Forget Uber. Forget fancy cars. To get to the #StanleyCup playoffs on time, Washington Capitals Matt Niskanen and TJ Oshie ride the Washington Metro on game night. #Straphangers rule! pic.twitter.com/Oq0fMw2tlw
— Taras Grescoe ? (@grescoe) June 5, 2018
An update on the Bay Area's tolling measure: This morning, with 95% of precincts reporting, RM3 has 53.7% support—likely enough to pull through. Support is higher than 60% in both San Francisco and Santa Clara counties. https://t.co/8uY0wWf9AN
— Yonah Freemark (@yfreemark) June 6, 2018
San Francisco — like L.A. — is pursuing an approach that would cap the number of Bird, Lime and Spin scooters on city streets: https://t.co/w3y73KvZuk
— Laura J. Nelson ? (@laura_nelson) June 5, 2018
This approach is really interesting, in part because most cities have not moved in any significant way to cap the number of vehicles being driven for Uber — the company that arguably wrote the playbook that the scooter companies are now using.
— Laura J. Nelson ? (@laura_nelson) June 6, 2018
This is a great observation. We don’t cap the number of motor vehicles on streets but now there are discussion about a very popular market-driven solution for short trips. Hmm.
Art of Transit
A good preview of the public meetings that begin Thursday night to discuss the feasibility study and concepts developed by Metro for the Sepulveda Transit Corridor project.
As the article mentions, Metro is looking at rail options. This meeting will focus on the project segment between the San Fernando Valley and the Westside with an emphasis on how this project will connect with other Metro transit projects. I’ll have a post up with the presentation following tomorrow night’s meeting. I am wild guessing that readers will be intensely interested in this.
Meeting dates and times:
• Thursday, 6 p.m. to 8 p.m. Westwood United Methodist Church, 10497 Wilshire Blvd, Los Angeles, CA 90024
• Saturday, 10 a.m. to 12 p.m., Marvin Braude Center, 6262 Van Nuys Blvd, Van Nuys, CA 91401
• Tuesday, June 12, 6 p.m. to 8 p.m., Proud Bird Restaurant, 11022 Aviation Blvd, Los Angeles, CA 90045. This meeting will also be webcast live.
Like many cities around the world, Vancouver is grappling with punishing housing costs that have pushed out large swaths of residents — and are causing distress among young adults who can’t afford rent today and take it for granted that they will never own a home.
Sound familiar, anyone?
As it happens, the house next to mine recently went on the market. On top of the high price, it needs considerable work. On a recent Sunday there was an open house — and there were 20 people on the sidewalk just waiting for the open house to begin. It was a feeding frenzy and I was not surprised when the “in escrow” sign popped up the other day.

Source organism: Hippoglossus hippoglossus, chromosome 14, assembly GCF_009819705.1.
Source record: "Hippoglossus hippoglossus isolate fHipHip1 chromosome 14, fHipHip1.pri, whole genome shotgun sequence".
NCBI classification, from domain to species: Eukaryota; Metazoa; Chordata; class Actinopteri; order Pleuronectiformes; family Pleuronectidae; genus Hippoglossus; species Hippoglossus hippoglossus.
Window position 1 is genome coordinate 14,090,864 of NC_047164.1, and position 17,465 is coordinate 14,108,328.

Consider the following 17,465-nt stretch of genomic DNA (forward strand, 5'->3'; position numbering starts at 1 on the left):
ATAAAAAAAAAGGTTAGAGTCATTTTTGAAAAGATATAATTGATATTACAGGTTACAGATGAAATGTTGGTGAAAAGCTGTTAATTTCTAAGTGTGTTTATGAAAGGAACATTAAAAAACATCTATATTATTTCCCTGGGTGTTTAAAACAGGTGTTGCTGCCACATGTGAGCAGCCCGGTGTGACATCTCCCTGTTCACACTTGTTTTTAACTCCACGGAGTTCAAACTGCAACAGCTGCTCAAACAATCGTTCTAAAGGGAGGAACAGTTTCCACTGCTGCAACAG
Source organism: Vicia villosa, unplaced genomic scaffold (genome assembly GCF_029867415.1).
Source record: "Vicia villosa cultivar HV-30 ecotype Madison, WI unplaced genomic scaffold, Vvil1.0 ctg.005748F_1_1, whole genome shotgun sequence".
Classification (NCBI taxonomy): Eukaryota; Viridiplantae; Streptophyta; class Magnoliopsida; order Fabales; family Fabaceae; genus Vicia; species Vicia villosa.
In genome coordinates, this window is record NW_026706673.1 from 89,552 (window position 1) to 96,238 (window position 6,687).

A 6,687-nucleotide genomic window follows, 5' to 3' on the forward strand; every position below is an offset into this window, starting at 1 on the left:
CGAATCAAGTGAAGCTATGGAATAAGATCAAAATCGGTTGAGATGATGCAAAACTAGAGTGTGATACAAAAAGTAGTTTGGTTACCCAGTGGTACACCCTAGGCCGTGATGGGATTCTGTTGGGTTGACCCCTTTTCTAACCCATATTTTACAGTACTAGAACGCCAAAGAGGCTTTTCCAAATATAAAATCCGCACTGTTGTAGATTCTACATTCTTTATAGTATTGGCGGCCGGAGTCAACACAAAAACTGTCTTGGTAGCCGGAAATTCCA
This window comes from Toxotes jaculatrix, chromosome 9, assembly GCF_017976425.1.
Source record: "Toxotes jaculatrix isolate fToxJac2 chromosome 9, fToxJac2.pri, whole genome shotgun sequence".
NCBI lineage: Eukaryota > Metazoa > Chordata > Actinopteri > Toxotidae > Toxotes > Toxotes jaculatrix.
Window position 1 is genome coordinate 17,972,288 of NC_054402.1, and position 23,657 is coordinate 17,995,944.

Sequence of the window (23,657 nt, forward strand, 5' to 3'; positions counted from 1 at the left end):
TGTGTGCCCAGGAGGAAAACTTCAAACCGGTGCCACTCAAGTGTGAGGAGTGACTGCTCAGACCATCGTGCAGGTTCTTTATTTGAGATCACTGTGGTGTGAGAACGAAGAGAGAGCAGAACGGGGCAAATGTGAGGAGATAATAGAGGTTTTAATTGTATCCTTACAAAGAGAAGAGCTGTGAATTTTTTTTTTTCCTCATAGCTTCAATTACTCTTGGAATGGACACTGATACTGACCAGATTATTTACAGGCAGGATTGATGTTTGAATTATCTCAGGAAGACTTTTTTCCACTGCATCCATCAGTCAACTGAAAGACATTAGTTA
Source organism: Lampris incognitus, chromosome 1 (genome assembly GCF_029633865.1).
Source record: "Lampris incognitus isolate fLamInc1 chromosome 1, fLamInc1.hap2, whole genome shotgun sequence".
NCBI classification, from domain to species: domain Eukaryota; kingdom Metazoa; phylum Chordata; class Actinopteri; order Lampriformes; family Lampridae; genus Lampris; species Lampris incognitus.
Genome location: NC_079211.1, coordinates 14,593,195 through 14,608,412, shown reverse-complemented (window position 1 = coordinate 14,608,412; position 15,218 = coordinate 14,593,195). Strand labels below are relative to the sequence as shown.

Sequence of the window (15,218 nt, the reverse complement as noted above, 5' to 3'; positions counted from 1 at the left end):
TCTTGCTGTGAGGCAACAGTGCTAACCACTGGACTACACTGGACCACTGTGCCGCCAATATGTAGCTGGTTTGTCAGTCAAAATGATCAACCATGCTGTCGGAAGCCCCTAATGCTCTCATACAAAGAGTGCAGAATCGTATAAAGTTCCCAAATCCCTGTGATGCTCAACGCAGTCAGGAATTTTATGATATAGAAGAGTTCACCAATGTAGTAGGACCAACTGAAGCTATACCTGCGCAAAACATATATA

Yeah, I could probably sell my crib. But then what? As in Vancouver, lateral moves here are increasingly difficult — the 310 would still be out of reach — and I’d likely just end up with a much bigger mortgage and a worse commute.
Of course, housing is not a transportation issue per se, but housing and transit should go hand-in-hand and there are still too many places here where the transit has been built but the new housing hasn’t really followed. I’m talking to you, Highland Park Station!
On that subject, the usually great Planet Money podcast had a segment last month on the now-dead state bill (known as SB 827) that proposed to rezone and allow more density neighborhoods across the state near frequent transit line.
The podcast took a particular look at the neighborhood of single-family homes near the Expo Line’s Westwood/Rancho Park Station, suggesting that allowing some homes to be demolished and rebuilt as apartments was a good solution for our housing shortage. (Disclosure: To repeat, I’m a single-family homeowner in Pasadena so I have horse-in-race).
On the sour side, the whole segment relies heavily a single interview with a single UCLA public policy professor. Neither Planet Money or the professor mentioned that a very short stroll from the station is Pico Boulevard, a commercial street with a lot of one- and two-story buildings where it might be easier to build housing from a political standpoint. Housing on commercial streets is common in many other cities — but not as much in our region.
That seems like it should have been mentioned in the story. But it was not. Triple Ugh and Planet Money should be sent to the Planetary Penalty Box.
It’s still a decade-and-change away, but I’m eager to see the Los Angeles Summer Olympics and Paralympics mascot.
Any ideas? Comment please.
Things to listen/watch whilst transiting: This song popped up on my dumb phone while riding the Gold Line the other night. What a great song and the video shows fun times at one of our local landfills back in the early days of MTV.
Categories: Transportation News